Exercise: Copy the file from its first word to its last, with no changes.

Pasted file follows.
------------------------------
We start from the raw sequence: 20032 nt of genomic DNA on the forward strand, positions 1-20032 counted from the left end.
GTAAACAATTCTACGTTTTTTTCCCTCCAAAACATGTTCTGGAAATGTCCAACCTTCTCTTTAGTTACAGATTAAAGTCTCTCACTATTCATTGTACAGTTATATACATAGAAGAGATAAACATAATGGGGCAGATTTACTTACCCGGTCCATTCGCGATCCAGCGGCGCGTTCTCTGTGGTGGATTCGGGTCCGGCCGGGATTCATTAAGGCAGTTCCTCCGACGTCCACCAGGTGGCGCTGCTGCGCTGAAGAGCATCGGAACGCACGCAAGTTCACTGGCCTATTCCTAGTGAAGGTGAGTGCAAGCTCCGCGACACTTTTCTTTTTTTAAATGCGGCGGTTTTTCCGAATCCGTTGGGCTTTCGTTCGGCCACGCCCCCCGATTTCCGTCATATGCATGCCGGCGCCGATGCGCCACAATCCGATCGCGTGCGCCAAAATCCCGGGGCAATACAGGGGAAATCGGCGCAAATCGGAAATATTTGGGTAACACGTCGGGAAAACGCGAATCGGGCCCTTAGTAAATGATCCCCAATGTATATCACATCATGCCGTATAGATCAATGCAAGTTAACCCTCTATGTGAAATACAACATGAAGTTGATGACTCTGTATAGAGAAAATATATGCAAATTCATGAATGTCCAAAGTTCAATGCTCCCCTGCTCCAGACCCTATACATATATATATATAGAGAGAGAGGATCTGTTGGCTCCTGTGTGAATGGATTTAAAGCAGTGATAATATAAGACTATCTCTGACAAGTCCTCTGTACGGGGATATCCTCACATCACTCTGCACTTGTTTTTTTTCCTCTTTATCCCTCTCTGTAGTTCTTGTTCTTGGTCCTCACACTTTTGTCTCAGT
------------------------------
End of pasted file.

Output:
We start from the raw sequence: 20032 nt of genomic DNA on the forward strand, positions 1-20032 counted from the left end.
GTAAACAATTCTACGTTTTTTTCCCTCCAAAACATGTTCTGGAAATGTCCAACCTTCTCTTTAGTTACAGATTAAAGTCTCTCACTATTCATTGTACAGTTATATACATAGAAGAGATAAACATAATGGGGCAGATTTACTTACCCGGTCCATTCGCGATCCAGCGGCGCGTTCTCTGTGGTGGATTCGGGTCCGGCCGGGATTCATTAAGGCAGTTCCTCCGACGTCCACCAGGTGGCGCTGCTGCGCTGAAGAGCATCGGAACGCACGCAAGTTCACTGGCCTATTCCTAGTGAAGGTGAGTGCAAGCTCCGCGACACTTTTCTTTTTTTAAATGCGGCGGTTTTTCCGAATCCGTTGGGCTTTCGTTCGGCCACGCCCCCCGATTTCCGTCATATGCATGCCGGCGCCGATGCGCCACAATCCGATCGCGTGCGCCAAAATCCCGGGGCAATACAGGGGAAATCGGCGCAAATCGGAAATATTTGGGTAACACGTCGGGAAAACGCGAATCGGGCCCTTAGTAAATGATCCCCAATGTATATCACATCATGCCGTATAGATCAATGCAAGTTAACCCTCTATGTGAAATACAACATGAAGTTGATGACTCTGTATAGAGAAAATATATGCAAATTCATGAATGTCCAAAGTTCAATGCTCCCCTGCTCCAGACCCTATACATATATATATATAGAGAGAGAGGATCTGTTGGCTCCTGTGTGAATGGATTTAAAGCAGTGATAATATAAGACTATCTCTGACAAGTCCTCTGTACGGGGATATCCTCACATCACTCTGCACTTGTTTTTTTTCCTCTTTATCCCTCTCTGTAGTTCTTGTTCTTGGTCCTCACACTTTTGTCTCAGT